I had a conversation with my son this morning about our bunny. It was an important conversation that I feel I should share with anyone on the verge of deciding whether or not to get a bunny who also happens to have small children.
My son is an excitable eight year old. He moves fast and hard and doesn’t really have a quiet button. He is also, in some ways, very skittish, a trait he shares with Moose. This morning, Cody jumped off the couch, right next where Moose was chilling, and Moose darted out at him. My son jumped on the couch, lost his mind, Moose hid under the table and licked his paw…he had defended his “den” and all was good. After the hysterics subsided I tried to break down a bunnies mentality for him. Here is the basics of our conversation:
First and foremost, bunnies make amazing pets. If you decide to get one they will delight you daily, and bring you peace with any interaction you have them. That being said there are some things you should know about bunnies, and although some of these might seem obvious, they may not be too little ones.
Bunnies are prey animals. What this means is that they don’t hunt, they don’t have the skills to hunt, and are actually prime food for a lot of creatures. Instinctively they will hide, cower, freeze, and quickly dart out of harm’s way if frightened.
Bunnies run on instinct mostly. They don’t have complex thoughts. They get hungry, they eat. They get thirsty, they drink. They get scared they run or in some cases charge and flee. They might even growl a little to show how displeased they are. That is not to say that bunnies are stupid…because they not. They are amazing.
Bunnies are early and late animals, not necessarily nocturnal. They just are usually more active in the early morning and late night. This can be difficult and good for families. Difficult, because your bunny may want to play when you are really trying to get ready for bed, but it some ways good because bunny will spend most the time you are working or at school sleeping (no guilt).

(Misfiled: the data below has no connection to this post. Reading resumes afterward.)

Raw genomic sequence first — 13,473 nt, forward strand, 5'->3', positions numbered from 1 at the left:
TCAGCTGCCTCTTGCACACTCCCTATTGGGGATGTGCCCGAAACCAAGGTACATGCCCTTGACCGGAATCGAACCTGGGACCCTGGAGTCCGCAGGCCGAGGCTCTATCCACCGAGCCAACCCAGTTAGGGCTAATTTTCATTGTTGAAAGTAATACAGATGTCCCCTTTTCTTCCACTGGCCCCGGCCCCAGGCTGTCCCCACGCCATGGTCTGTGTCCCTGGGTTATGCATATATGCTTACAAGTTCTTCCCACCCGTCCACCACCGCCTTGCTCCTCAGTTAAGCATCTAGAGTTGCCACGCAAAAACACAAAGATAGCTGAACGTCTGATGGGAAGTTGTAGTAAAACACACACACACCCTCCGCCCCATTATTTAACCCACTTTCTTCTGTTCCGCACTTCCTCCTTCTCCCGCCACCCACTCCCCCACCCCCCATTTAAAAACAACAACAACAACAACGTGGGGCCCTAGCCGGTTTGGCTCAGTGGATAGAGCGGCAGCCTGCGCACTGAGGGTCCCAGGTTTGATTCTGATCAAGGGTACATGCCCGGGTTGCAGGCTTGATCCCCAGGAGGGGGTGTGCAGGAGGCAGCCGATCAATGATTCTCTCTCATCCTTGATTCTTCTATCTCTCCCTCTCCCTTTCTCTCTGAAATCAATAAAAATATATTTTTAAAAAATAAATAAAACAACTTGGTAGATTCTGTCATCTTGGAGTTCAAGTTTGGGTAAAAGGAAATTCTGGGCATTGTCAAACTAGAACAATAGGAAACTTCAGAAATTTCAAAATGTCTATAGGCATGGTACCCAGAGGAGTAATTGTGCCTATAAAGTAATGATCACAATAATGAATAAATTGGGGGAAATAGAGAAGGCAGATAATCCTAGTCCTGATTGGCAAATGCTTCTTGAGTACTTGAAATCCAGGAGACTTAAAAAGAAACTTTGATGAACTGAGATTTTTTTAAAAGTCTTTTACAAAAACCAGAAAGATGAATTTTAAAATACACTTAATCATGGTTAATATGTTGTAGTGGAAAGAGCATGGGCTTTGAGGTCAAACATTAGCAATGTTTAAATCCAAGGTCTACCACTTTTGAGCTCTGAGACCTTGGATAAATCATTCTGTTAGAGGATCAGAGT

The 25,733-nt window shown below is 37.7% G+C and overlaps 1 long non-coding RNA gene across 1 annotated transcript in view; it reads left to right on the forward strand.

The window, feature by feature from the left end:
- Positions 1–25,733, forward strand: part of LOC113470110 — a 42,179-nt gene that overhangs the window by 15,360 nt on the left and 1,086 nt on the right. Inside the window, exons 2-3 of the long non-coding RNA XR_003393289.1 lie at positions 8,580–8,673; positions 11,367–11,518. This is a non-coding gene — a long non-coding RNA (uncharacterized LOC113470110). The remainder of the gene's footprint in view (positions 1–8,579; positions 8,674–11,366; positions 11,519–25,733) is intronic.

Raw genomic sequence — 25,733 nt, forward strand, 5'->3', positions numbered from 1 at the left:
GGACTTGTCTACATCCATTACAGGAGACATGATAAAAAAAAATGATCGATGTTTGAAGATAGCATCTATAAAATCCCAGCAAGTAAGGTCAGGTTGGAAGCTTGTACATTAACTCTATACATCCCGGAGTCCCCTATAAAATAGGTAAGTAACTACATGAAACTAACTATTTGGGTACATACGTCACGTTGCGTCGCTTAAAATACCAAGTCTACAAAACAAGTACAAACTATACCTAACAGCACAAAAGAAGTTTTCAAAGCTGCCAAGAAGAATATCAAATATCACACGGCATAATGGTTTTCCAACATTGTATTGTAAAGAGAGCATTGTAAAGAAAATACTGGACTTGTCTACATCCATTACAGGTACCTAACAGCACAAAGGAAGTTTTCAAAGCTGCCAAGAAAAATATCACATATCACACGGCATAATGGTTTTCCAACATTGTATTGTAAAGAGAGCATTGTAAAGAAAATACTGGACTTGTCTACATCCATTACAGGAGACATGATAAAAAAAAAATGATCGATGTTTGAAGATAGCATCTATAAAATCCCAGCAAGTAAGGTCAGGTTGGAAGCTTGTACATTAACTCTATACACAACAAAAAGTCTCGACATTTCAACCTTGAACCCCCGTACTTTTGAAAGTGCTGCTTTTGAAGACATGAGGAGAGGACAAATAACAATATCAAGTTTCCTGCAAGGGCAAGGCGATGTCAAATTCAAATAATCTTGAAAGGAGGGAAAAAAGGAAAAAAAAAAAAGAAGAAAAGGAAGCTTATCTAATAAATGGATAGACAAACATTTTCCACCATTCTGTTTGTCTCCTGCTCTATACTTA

Bunnies do need to play. Don’t think that just because they can’t play fetch that they don’t want to play. A bored bunny is an unhappy bunny.
Bunnies have their own personalities just like humans. Some are sweet and cuddly, some don’t want to be cuddled. You have to know your bunny and be happy with what your bunny is comfortable with. Mine, for example, doesn’t like to be picked up. Don’t try and force your bunny to do something they don’t like.
Bunnies are curious. The like to investigate, so letting them have as much room to roam as possible is great. Just remember to bunny proof all areas they have access to. Our bunny has access to the whole house, all cords have been moved or covered for example.
Happy bunnies in happy families will not purposely harm their humans. I can’t stress that enough. The size of their teeth and sharpness of their claws they could do serious damage. If they wanted to hurt you, they would. If they nip at you, or scratch you usually it’s an accident or a warning. Scratching for example, I have two very deep cuts (now lovely scars) from when I tried to hold my bunny, he hates being picked up, his back legs are extremely powerful and his back claws are sharp. My fault, not Moose’s. You can let them know when they have hurt you. When they scratch or nip make a high pitched squealing sound, this lets them know that you were hurt. You never hit a bunny, even gently. Ever. They will never forgive you. More to the point it is awful and cruel.
Some people have had luck training bunnies to come to them, I haven’t had any with mine, I am just happy he uses the litter box and for the most part goes into his cage when I ask him to. They aren’t dogs or cats. So don’t get one thinking they will act like them.
That all being said, bunnies are amazing. I can’t explain exactly why they just are. When you are petting a bunny, the look of absolute contentment on their faces his enough of a reason to want one. Watching them explore and play. Getting bunny kisses, or noses (they show affection by rubbing their noses on you). Bunnies make wonderful additions to the family but when you have small children, it is best that they know what they can and can’t do with the bunny. They can gently pet the bunny. They can’t chase the bunny. They can feed the bunny carrots, they can’t throw food at the bunny. They can act normal in the house, just be aware of the bunny and know that if they frighten the bunny the bunny might react and to be mindful of that.
I feel like, when you have a giant bunny, all that I mentioned is super sized. His back legs are stronger than a dwarf bunnies for example. Giant bunnies can be more intimidating even though they are just as docile. Although, honestly, how can you find this little guy intimidating?
*I am not now, nor have I ever been, a bunny expert or veterinarian. I am just a bunny lover we happen to have a giant happy bunny living with us. I love the following sites for more information if you are thinking of getting a bunny.